Photography was born of the machine age, but its emotional impact is rooted in magic, fetish, and enchantment. It can stop time, restore the dead to life, and awaken distant memories. In this regard, no photographs are more miraculous than daguerreotypes, the one-of-a-kind plates that during the 1840s and 1850s became all the rage. Daguerreotypes could deliver an eerily realistic accounting of human flesh—in addition to other surfaces—but their power has often been diminished by their small size, poor condition, and awkward compositions. (They often turn into antique curiosities for modern viewers.) The exhibit now opening at the International Center of Photography, which was organized by Grant Romer of the George Eastman House and Brian Wallis of ICP, has none of the traditional drawbacks. In “Young America: The Daguerreotypes of Southworth & Hawes,” the pictures are large, luminous, and composed with an eye attuned to the light of expression as well as to the fact of flesh. This party of Bostonians from before the Civil War comes disturbingly to life. They can haunt your present.
Albert Sands Southworth (1811–1894) and Josiah Johnson Hawes (1808–1901) were partners who, from 1843 to 1863, built a flourishing daguerreotype business in Boston. They made mainly portraits: Their principal customers were either Boston Brahmins or distinguished visitors passing through town. Children in party dresses, abolitionists, elder statesmen, great-aunts: They’re all present, looking as if they might suddenly say something to the viewer. Daniel Webster is his usual stern-minded self (but seems to have a bit of a belly), and Henry Wadsworth Longfellow has a poetical air. The photographers took extraordinary pains with each commission, adjusting the pose, the expression, the hair, the lighting. Without fail, the subjects are elegantly dressed. Their clothing, given the photographers’ technical proficiency and the character of the daguerreotype process, has a pungent immediacy. The blacks and the whites can be subtle, palpable, luscious. You can almost feel the velvet or smell the wool.
These daguerreotypes, obviously important to the history of photography, can also be enjoyed as historical artifacts: Southworth and Hawes created some very unusual documents, such as a depiction of a surgical operation that foreshadows The Gross Clinic of Thomas Eakins. What’s surprising, however, is that certain of the daguerreotypes are also great works of art—images of jolting expressive power. Southworth and Hawes were lively, open-minded experimenters, both technically and artistically, who took advantage of whatever their medium could offer. In their sensibility, there’s nothing awkward or provincial. They are well aware of what makes a great painting; their best compositions contain lively visual rhythms. Although the poses they employ are often formal—this was a formal age—their subjects do not appear stuffed. Their presentation of character is shrewd without being intrusive. The vanity of these Yankees is often amusing: One celebrated man of God has an all-points hairdo that must have been as difficult to attain as the path of righteousness. Certain pictures simply astonish. In one, Southworth and Hawes made an almost abstract study of clouds over a rooftop. Another depicts frost curlicues on a window. A picture of a small child on the floor, swaddled in the blur of eternity, has the immediacy of a snapshot.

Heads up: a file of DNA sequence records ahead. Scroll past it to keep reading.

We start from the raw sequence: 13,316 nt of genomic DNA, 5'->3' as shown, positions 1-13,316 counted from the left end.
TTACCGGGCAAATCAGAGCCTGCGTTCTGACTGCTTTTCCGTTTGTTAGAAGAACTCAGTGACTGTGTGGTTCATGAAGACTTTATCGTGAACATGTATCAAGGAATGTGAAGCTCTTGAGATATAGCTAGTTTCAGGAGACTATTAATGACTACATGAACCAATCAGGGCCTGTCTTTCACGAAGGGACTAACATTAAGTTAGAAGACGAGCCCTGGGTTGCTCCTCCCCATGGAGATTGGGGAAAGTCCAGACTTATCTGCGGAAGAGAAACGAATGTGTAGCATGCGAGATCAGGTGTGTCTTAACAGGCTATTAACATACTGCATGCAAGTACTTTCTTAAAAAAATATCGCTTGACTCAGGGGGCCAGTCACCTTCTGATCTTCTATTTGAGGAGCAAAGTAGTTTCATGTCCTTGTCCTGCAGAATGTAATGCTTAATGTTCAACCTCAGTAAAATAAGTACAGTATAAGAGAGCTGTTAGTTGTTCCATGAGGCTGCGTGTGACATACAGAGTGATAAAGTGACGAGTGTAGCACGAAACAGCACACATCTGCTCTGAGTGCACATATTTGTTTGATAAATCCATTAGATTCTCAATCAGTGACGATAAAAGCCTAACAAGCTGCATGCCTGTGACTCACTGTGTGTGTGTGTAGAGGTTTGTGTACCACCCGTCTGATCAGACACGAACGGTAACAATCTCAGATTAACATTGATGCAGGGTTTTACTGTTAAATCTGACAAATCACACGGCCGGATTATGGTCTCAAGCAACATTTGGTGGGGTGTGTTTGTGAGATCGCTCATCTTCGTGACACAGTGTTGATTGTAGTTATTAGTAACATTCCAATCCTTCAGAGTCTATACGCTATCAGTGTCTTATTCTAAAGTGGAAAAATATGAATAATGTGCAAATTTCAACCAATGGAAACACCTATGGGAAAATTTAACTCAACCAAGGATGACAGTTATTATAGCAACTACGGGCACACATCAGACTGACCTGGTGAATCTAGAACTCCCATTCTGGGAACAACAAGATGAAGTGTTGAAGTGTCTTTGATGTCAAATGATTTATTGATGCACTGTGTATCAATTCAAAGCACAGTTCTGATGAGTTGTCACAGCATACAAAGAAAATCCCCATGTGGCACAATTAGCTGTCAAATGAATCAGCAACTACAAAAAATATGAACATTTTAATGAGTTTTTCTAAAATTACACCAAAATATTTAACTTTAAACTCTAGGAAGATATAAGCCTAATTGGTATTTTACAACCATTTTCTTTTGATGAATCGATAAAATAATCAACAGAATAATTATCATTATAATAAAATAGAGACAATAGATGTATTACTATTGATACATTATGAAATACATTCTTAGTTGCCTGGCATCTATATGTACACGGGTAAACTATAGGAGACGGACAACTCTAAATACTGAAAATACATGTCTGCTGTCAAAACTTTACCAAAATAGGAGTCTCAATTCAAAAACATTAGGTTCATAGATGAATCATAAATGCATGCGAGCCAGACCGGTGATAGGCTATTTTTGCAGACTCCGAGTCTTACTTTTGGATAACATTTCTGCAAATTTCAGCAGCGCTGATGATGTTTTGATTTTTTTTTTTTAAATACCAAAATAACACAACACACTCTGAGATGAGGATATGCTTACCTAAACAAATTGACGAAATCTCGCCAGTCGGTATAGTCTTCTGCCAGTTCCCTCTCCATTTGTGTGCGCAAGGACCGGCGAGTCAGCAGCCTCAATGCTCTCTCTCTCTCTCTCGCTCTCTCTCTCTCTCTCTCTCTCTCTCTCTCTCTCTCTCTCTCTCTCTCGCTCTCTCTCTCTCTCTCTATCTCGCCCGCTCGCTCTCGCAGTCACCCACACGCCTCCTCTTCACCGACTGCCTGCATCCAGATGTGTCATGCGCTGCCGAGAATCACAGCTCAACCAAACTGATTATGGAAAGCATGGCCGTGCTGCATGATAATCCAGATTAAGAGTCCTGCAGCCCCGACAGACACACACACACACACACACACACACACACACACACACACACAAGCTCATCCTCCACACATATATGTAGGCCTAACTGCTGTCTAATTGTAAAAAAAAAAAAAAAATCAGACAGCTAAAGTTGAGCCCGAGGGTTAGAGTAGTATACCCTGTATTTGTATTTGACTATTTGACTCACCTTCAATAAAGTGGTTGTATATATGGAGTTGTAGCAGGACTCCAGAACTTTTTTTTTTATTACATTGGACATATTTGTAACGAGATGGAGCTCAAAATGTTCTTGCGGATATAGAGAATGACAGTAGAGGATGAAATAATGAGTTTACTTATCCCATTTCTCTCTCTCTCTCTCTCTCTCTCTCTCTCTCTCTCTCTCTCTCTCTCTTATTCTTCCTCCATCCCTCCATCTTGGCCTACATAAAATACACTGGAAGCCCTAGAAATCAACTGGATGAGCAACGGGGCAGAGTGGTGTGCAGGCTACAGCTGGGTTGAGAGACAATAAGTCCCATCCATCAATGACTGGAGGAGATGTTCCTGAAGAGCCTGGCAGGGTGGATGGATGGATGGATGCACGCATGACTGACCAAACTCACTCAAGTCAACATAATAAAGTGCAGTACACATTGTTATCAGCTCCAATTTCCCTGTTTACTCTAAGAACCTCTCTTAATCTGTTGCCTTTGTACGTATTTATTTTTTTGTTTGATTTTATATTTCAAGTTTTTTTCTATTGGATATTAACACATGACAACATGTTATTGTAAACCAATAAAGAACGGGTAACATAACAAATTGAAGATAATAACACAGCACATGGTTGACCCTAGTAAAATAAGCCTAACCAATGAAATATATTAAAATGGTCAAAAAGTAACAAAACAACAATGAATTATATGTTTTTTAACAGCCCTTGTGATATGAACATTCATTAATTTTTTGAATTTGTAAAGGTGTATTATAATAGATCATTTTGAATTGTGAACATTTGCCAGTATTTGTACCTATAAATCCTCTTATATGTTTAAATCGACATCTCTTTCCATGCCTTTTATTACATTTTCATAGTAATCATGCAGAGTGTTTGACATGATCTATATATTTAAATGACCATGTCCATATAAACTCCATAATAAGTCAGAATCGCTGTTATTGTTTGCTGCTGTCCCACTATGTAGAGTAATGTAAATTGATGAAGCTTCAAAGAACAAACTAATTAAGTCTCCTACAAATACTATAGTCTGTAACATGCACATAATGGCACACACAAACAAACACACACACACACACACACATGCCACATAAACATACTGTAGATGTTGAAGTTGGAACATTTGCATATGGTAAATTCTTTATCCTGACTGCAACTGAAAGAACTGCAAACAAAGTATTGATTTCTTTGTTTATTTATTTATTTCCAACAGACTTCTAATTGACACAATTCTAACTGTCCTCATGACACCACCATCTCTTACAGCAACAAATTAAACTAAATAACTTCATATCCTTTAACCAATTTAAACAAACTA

Such photographs create in viewers a yearning for something more. That vain preacher may be intensely present, for example, but he is also ineffable. He cannot move. He can’t actually be touched. He has no voice. He awakens but does not fully satisfy our longing for the palpable riches of the past. He is, finally, a ghost.
Our memories, similarly, can never fully recover what’s lost to time. If photographs enrich the past, they also embody and symbolize its poignant losses. In a brilliant complementary exhibit to “Southworth & Hawes,” Geoffrey Batchen is presenting “Forget Me Not,” which includes a selection of photographs that people have doctored, changed, and generally souped up in an effort to add lost dimensions—above all, the sense of touch—to the naked, stand-alone photograph. A wedding picture is encased with the bride’s veil and the groom’s lapel rosette. The image of a woman who has died includes tangible wax flowers. These private altars to the past can be creepy, like a reliquary containing the fingernail parings of a saint, but they are also poignant and soulful. Most of them, designed to hold onto the details of the past, are now themselves anonymous in all respects. They’re for sale in flea markets. Photography, said Oliver Wendell Holmes in 1859, is “the mirror with a memory.” A mirror that cracks.
Louis Daguerre’s 1839 invention set off a photography craze, especially in New York. Within two years, the city had 100 studios, many on lower Broadway. The technology’s chief proselytizer was none other than Samuel F. B. Morse, who’d heard about it while in Europe drumming up interest in his own invention—the telegraph—and tried it out for himself. “My first effort was on a small plate of silvered copper,” he wrote later, “and, defective as the plate was, I obtained a good representation of the Church of the Messiah … from a back window of the New York City University. This I believe to have been the first daguerreotype made in America.”
Young America: The Daguerreotypes of Southworth & Hawes
Forget Me Not: Photography and Remembrance
Through September 4.